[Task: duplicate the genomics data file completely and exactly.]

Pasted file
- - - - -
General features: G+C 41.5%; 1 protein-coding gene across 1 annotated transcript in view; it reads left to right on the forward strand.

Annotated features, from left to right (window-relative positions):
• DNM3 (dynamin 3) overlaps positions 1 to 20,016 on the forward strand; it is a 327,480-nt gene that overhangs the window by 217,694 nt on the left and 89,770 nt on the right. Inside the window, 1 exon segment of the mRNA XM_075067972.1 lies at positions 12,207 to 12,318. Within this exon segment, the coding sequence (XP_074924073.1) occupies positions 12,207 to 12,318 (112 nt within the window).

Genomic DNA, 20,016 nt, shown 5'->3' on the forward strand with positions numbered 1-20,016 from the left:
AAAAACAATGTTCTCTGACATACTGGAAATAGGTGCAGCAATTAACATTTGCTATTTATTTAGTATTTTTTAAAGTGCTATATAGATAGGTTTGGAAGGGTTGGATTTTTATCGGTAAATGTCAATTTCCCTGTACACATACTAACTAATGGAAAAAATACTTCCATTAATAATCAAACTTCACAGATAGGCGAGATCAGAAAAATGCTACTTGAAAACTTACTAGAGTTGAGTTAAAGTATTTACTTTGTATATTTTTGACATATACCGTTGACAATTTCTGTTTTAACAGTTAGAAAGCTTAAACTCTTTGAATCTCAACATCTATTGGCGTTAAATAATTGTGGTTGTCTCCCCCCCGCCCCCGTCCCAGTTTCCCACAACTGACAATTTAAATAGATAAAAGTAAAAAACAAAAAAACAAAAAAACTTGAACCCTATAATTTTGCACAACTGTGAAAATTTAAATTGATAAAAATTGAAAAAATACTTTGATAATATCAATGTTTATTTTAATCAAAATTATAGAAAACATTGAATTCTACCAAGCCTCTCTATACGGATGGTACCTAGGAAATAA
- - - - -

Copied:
General features: G+C 41.5%; 1 protein-coding gene across 1 annotated transcript in view; it reads left to right on the forward strand.

Annotated features, from left to right (window-relative positions):
• DNM3 (dynamin 3) overlaps positions 1 to 20,016 on the forward strand; it is a 327,480-nt gene that overhangs the window by 217,694 nt on the left and 89,770 nt on the right. Inside the window, 1 exon segment of the mRNA XM_075067972.1 lies at positions 12,207 to 12,318. Within this exon segment, the coding sequence (XP_074924073.1) occupies positions 12,207 to 12,318 (112 nt within the window).

Genomic DNA, 20,016 nt, shown 5'->3' on the forward strand with positions numbered 1-20,016 from the left:
AAAAACAATGTTCTCTGACATACTGGAAATAGGTGCAGCAATTAACATTTGCTATTTATTTAGTATTTTTTAAAGTGCTATATAGATAGGTTTGGAAGGGTTGGATTTTTATCGGTAAATGTCAATTTCCCTGTACACATACTAACTAATGGAAAAAATACTTCCATTAATAATCAAACTTCACAGATAGGCGAGATCAGAAAAATGCTACTTGAAAACTTACTAGAGTTGAGTTAAAGTATTTACTTTGTATATTTTTGACATATACCGTTGACAATTTCTGTTTTAACAGTTAGAAAGCTTAAACTCTTTGAATCTCAACATCTATTGGCGTTAAATAATTGTGGTTGTCTCCCCCCCGCCCCCGTCCCAGTTTCCCACAACTGACAATTTAAATAGATAAAAGTAAAAAACAAAAAAACAAAAAAACTTGAACCCTATAATTTTGCACAACTGTGAAAATTTAAATTGATAAAAATTGAAAAAATACTTTGATAATATCAATGTTTATTTTAATCAAAATTATAGAAAACATTGAATTCTACCAAGCCTCTCTATACGGATGGTACCTAGGAAATAA